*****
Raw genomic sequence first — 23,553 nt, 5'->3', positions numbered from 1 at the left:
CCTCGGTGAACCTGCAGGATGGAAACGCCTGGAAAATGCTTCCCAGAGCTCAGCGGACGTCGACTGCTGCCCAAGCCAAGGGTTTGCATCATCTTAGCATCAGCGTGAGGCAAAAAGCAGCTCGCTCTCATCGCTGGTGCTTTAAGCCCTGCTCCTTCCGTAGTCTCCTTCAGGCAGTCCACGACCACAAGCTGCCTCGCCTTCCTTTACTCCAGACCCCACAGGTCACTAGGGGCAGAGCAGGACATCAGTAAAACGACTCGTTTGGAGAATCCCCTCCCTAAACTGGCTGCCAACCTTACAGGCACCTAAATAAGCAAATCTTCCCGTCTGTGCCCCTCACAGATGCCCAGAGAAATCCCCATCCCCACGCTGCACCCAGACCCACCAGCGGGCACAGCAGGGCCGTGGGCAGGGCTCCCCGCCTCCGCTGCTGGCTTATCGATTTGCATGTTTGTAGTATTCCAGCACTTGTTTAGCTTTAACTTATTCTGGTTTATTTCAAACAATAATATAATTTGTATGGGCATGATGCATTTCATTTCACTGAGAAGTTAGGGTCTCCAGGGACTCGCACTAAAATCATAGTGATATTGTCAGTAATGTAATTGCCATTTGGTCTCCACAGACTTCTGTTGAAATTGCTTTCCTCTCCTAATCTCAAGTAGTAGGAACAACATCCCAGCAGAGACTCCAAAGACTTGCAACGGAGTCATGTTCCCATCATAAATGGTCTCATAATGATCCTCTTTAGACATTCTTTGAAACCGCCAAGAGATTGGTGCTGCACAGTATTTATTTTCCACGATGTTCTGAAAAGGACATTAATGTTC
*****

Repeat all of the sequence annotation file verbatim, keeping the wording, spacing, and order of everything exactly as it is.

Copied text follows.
Raw genomic sequence first — 23,553 nt, 5'->3', positions numbered from 1 at the left:
CCTCGGTGAACCTGCAGGATGGAAACGCCTGGAAAATGCTTCCCAGAGCTCAGCGGACGTCGACTGCTGCCCAAGCCAAGGGTTTGCATCATCTTAGCATCAGCGTGAGGCAAAAAGCAGCTCGCTCTCATCGCTGGTGCTTTAAGCCCTGCTCCTTCCGTAGTCTCCTTCAGGCAGTCCACGACCACAAGCTGCCTCGCCTTCCTTTACTCCAGACCCCACAGGTCACTAGGGGCAGAGCAGGACATCAGTAAAACGACTCGTTTGGAGAATCCCCTCCCTAAACTGGCTGCCAACCTTACAGGCACCTAAATAAGCAAATCTTCCCGTCTGTGCCCCTCACAGATGCCCAGAGAAATCCCCATCCCCACGCTGCACCCAGACCCACCAGCGGGCACAGCAGGGCCGTGGGCAGGGCTCCCCGCCTCCGCTGCTGGCTTATCGATTTGCATGTTTGTAGTATTCCAGCACTTGTTTAGCTTTAACTTATTCTGGTTTATTTCAAACAATAATATAATTTGTATGGGCATGATGCATTTCATTTCACTGAGAAGTTAGGGTCTCCAGGGACTCGCACTAAAATCATAGTGATATTGTCAGTAATGTAATTGCCATTTGGTCTCCACAGACTTCTGTTGAAATTGCTTTCCTCTCCTAATCTCAAGTAGTAGGAACAACATCCCAGCAGAGACTCCAAAGACTTGCAACGGAGTCATGTTCCCATCATAAATGGTCTCATAATGATCCTCTTTAGACATTCTTTGAAACCGCCAAGAGATTGGTGCTGCACAGTATTTATTTTCCACGATGTTCTGAAAAGGACATTAATGTTC